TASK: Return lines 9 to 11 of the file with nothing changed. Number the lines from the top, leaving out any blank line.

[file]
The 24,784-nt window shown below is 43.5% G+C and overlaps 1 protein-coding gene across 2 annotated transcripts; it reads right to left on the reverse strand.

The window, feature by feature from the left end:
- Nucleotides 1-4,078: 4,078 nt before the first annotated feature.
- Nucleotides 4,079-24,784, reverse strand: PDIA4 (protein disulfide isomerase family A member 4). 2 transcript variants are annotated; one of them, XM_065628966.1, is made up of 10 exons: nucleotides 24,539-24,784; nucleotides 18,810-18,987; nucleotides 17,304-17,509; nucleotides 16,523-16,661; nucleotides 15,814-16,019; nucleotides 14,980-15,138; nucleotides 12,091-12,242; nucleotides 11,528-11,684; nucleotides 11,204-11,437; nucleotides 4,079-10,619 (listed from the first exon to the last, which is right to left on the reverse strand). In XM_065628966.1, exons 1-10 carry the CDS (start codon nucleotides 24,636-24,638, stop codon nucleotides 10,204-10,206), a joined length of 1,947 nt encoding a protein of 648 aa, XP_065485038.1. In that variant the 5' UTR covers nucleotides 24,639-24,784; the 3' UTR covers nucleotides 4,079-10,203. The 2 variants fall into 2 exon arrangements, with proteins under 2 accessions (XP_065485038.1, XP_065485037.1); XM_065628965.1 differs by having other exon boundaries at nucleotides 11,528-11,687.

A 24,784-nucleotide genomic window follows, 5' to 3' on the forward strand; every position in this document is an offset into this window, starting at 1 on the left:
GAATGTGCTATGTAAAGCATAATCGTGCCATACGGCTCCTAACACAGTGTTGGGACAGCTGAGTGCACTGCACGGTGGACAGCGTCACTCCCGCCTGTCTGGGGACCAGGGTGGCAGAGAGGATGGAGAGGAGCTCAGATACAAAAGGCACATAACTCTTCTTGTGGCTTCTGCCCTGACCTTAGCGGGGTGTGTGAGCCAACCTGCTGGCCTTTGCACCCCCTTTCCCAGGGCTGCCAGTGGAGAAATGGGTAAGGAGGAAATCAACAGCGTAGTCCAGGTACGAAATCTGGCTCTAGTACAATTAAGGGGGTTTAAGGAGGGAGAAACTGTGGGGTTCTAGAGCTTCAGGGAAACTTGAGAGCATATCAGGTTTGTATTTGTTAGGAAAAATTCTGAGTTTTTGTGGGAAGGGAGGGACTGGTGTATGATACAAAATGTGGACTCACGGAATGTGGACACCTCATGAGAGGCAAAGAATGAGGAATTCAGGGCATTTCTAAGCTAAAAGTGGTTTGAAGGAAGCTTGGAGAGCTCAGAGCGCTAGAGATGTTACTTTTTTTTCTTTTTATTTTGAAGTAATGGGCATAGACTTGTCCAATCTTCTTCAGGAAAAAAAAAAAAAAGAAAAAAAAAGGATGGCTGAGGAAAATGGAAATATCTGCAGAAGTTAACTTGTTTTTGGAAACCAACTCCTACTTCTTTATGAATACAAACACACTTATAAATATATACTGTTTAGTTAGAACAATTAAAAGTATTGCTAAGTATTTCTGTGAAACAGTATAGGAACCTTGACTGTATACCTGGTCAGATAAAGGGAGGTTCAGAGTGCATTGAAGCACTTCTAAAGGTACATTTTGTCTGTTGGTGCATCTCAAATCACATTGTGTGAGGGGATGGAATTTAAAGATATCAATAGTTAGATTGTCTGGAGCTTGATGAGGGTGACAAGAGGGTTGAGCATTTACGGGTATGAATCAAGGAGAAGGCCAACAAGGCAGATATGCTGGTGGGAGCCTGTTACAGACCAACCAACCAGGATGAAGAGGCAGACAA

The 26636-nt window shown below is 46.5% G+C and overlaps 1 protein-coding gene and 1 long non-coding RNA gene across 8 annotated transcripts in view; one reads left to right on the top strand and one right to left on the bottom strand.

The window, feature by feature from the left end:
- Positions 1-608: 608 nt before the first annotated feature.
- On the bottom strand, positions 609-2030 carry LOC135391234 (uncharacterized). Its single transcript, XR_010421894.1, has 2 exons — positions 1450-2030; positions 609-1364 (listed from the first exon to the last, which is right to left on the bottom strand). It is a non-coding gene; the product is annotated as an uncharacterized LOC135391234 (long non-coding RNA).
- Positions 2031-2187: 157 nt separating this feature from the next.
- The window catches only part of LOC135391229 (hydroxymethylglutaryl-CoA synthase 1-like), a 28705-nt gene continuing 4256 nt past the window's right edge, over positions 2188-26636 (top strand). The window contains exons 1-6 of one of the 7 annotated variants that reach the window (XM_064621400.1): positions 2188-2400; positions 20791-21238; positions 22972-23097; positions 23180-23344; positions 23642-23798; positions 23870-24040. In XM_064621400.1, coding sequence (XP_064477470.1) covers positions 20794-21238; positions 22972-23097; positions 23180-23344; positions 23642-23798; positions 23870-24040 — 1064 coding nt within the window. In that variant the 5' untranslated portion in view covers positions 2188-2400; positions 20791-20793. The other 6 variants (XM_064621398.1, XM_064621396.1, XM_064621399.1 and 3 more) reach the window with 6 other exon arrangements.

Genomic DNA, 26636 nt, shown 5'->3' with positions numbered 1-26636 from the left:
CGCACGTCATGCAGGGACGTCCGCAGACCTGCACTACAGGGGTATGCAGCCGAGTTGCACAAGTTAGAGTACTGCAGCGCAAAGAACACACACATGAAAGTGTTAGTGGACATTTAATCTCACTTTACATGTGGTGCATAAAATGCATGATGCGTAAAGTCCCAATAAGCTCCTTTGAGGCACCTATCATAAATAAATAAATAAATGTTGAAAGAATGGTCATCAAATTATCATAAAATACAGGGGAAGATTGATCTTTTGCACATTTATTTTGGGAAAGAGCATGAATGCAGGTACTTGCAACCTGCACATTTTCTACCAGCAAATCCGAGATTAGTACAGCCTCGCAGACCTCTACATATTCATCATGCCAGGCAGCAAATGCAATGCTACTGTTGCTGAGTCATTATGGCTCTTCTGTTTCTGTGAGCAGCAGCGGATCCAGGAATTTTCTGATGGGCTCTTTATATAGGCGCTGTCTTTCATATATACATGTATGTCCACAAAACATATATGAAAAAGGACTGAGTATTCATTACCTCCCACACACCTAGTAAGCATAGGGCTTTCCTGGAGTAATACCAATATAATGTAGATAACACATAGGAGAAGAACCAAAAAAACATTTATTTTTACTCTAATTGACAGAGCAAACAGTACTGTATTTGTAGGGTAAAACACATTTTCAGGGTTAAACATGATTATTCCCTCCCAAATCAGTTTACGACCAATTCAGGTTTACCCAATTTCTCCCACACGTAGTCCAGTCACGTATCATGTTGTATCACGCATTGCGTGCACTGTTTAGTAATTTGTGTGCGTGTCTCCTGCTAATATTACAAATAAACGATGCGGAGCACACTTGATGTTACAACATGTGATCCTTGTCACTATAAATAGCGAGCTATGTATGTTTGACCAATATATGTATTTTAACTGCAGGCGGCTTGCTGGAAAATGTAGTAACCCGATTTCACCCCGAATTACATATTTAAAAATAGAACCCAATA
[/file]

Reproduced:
- Positions 1-608: 608 nt before the first annotated feature.
- On the bottom strand, positions 609-2030 carry LOC135391234 (uncharacterized). Its single transcript, XR_010421894.1, has 2 exons — positions 1450-2030; positions 609-1364 (listed from the first exon to the last, which is right to left on the bottom strand). It is a non-coding gene; the product is annotated as an uncharacterized LOC135391234 (long non-coding RNA).
- Positions 2031-2187: 157 nt separating this feature from the next.